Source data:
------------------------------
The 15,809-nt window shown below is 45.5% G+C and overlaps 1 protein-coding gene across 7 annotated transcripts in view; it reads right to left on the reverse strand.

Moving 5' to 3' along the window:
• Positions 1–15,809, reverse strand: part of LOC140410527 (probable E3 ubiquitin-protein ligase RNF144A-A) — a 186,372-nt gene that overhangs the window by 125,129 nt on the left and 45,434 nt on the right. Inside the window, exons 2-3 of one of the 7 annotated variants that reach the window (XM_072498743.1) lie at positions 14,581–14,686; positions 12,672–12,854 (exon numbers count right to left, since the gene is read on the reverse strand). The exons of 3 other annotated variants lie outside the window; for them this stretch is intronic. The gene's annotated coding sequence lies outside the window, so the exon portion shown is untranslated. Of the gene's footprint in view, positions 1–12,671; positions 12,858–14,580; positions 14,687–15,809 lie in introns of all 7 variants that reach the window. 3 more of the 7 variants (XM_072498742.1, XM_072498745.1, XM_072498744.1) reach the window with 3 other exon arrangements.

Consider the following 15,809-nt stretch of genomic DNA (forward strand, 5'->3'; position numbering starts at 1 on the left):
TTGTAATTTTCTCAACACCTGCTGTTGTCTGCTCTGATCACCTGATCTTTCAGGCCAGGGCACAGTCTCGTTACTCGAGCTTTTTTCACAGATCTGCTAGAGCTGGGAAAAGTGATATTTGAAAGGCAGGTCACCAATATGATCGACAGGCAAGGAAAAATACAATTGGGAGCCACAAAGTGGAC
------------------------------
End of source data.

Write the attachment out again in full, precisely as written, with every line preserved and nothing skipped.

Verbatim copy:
The 15,809-nt window shown below is 45.5% G+C and overlaps 1 protein-coding gene across 7 annotated transcripts in view; it reads right to left on the reverse strand.

Moving 5' to 3' along the window:
• Positions 1–15,809, reverse strand: part of LOC140410527 (probable E3 ubiquitin-protein ligase RNF144A-A) — a 186,372-nt gene that overhangs the window by 125,129 nt on the left and 45,434 nt on the right. Inside the window, exons 2-3 of one of the 7 annotated variants that reach the window (XM_072498743.1) lie at positions 14,581–14,686; positions 12,672–12,854 (exon numbers count right to left, since the gene is read on the reverse strand). The exons of 3 other annotated variants lie outside the window; for them this stretch is intronic. The gene's annotated coding sequence lies outside the window, so the exon portion shown is untranslated. Of the gene's footprint in view, positions 1–12,671; positions 12,858–14,580; positions 14,687–15,809 lie in introns of all 7 variants that reach the window. 3 more of the 7 variants (XM_072498742.1, XM_072498745.1, XM_072498744.1) reach the window with 3 other exon arrangements.

Consider the following 15,809-nt stretch of genomic DNA (forward strand, 5'->3'; position numbering starts at 1 on the left):
TTGTAATTTTCTCAACACCTGCTGTTGTCTGCTCTGATCACCTGATCTTTCAGGCCAGGGCACAGTCTCGTTACTCGAGCTTTTTTCACAGATCTGCTAGAGCTGGGAAAAGTGATATTTGAAAGGCAGGTCACCAATATGATCGACAGGCAAGGAAAAATACAATTGGGAGCCACAAAGTGGAC